you need to be ready for that perfect window of time between their excited start and crash of being done with it all. and that’s the best time for you to try for the images you want. this also goes for your own kids. rather than requiring a warm-up period. if you attempt to get started right away you’ll most probably be dragged off by the camera strap. photography will develop a happy reputation in their minds. sMiLe 39 . you can still be taking photos. but start to act up as soon as you bring the camera out. who obviously know you. and they’re perpetually plastered with ear-to-ear fake grins. they actually need to wind down. but consider this time as more of an introduction to you and your camera while the child shows off for you. Like any photo shoot with kids. so let these kids run off a bit of the excitement first. we’re striving to capture their true personalities—letting them enjoy the process will often be all they need to relax and let their natural happiness shine through. but when the kids are having fun. after all. Let them perform for your camera. the novelty will soon wear off. they may not reward you with all the expressions you want.goofball Kids you’re bound to meet another type of personality that makes it a challenge to get right into a photo session: what i call the goofball kids. these guys are so excited by new situations that they practically levitate with nervous energy.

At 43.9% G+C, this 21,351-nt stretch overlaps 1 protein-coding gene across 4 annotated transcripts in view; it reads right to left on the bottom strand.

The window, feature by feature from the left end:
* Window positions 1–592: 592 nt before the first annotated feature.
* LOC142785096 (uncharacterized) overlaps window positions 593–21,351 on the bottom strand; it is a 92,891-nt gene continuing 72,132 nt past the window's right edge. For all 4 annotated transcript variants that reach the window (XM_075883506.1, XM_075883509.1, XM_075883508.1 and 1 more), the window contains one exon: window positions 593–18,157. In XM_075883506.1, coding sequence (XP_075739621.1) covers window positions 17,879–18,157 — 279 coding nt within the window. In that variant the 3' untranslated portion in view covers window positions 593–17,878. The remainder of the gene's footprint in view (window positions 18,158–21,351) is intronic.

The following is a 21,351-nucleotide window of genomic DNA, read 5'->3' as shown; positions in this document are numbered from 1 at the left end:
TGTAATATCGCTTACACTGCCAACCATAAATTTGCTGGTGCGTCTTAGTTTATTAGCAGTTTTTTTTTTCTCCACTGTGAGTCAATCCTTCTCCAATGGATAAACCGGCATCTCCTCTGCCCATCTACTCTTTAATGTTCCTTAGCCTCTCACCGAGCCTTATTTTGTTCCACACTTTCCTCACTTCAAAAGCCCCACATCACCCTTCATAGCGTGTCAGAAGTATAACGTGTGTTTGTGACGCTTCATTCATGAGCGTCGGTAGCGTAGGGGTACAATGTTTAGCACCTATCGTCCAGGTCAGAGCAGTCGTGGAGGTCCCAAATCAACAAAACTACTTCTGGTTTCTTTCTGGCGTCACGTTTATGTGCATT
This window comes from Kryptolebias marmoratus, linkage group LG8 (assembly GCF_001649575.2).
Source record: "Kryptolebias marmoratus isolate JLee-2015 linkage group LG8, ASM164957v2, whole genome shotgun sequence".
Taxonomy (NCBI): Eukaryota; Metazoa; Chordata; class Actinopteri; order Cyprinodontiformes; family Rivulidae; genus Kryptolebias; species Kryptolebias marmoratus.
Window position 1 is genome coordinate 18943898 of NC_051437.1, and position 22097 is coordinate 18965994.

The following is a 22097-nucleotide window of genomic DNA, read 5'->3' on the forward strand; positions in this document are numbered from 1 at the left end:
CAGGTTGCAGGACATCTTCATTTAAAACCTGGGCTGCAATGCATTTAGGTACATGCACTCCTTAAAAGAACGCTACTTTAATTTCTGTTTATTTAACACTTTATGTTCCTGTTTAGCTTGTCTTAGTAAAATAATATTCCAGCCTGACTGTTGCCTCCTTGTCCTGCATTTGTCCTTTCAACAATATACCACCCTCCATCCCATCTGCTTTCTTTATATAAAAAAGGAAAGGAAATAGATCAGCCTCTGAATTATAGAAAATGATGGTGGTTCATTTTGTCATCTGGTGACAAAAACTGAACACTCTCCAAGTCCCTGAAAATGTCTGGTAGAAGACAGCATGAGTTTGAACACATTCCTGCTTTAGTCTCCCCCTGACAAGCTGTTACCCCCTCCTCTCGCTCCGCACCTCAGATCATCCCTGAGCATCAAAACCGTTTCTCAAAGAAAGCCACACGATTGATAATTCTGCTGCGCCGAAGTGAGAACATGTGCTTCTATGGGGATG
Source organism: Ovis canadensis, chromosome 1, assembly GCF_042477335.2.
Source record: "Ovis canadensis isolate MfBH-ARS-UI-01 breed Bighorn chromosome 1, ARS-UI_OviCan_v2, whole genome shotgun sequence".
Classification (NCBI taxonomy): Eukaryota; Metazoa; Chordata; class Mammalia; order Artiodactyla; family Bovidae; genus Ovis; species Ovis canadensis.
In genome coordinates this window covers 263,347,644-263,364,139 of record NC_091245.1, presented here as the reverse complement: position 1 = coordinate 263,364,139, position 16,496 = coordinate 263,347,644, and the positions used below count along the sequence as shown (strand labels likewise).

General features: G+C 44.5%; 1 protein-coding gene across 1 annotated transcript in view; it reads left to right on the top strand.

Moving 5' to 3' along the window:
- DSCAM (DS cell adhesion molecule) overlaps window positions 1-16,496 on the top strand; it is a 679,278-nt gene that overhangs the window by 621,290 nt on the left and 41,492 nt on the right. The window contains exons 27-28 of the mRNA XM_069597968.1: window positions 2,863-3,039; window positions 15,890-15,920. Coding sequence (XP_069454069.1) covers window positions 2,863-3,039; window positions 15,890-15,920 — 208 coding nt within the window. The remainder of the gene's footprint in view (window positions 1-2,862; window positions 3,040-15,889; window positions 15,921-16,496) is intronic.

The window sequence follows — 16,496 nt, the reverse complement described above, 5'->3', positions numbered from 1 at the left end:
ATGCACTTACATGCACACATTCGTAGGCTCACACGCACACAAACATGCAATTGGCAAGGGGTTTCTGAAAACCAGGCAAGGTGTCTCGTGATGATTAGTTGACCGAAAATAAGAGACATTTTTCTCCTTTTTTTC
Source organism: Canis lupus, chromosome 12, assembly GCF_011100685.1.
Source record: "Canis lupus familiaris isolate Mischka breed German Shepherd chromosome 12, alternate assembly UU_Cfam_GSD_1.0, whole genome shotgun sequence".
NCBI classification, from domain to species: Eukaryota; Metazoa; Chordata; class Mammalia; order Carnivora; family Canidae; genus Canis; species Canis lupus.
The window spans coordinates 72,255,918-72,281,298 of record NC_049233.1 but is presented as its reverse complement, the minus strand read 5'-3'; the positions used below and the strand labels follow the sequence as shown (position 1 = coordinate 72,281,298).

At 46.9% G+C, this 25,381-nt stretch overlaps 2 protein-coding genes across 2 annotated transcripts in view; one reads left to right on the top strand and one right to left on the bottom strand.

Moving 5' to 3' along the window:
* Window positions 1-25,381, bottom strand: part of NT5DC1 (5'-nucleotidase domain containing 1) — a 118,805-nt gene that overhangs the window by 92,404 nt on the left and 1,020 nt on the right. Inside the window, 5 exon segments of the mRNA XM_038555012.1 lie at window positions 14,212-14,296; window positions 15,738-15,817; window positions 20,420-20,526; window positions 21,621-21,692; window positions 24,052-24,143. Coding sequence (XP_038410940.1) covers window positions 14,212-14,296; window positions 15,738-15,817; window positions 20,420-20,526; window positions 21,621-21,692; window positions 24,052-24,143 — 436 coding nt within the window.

Beat them at their own game and give them the illusion of control. the negative emotions will be transferred onto the act of taking photographs for your kids. of course i treasure those photos now because my father is gone. the camera comes out. so it’s essential that things remain fun. they’re going to avoid them as much as they can. Gemma is not always up for having her photo taken. but the moral of the story is to remember to keep the mood light even when it’s frustrating for you. ask them if they’d like to take photos of you before or after you take their photos. photos sMiLe 40 . We’d see that tripod being set up outside our beach house for the annual summer family photo. giving them choices that don’t include not taking photos at all usually gets them involved in the process instead of just being your model. and start plotting our way out of it. if the kids associate photography sessions with you being cross with them. say something like. as they’re usually your own kids on a power trip. “Would you like to take photos in your red dress or in jeans and a t-shirt today?” to help them feel ownership about what they are wearing. if you get upset or angry. if they’ds Ask thetmke photo a like to before or of you ou take their after y . on the sit-and-stay schedule. There are days when she says “no” and I respect that. i remember a lot of my family photo sessions being pretty stressful growing up—my father. and they’re not going to give it to you. and they groan. the resident photographer. often got into a bit of a yelling match with us when we weren’t exactly Contrary to what it may seem. Let them “win” from a series of options that are all winners for you.the “absolutely not having it no Way you Can Make Me” Kids you’ll very likely know these kids. they know what you want from them.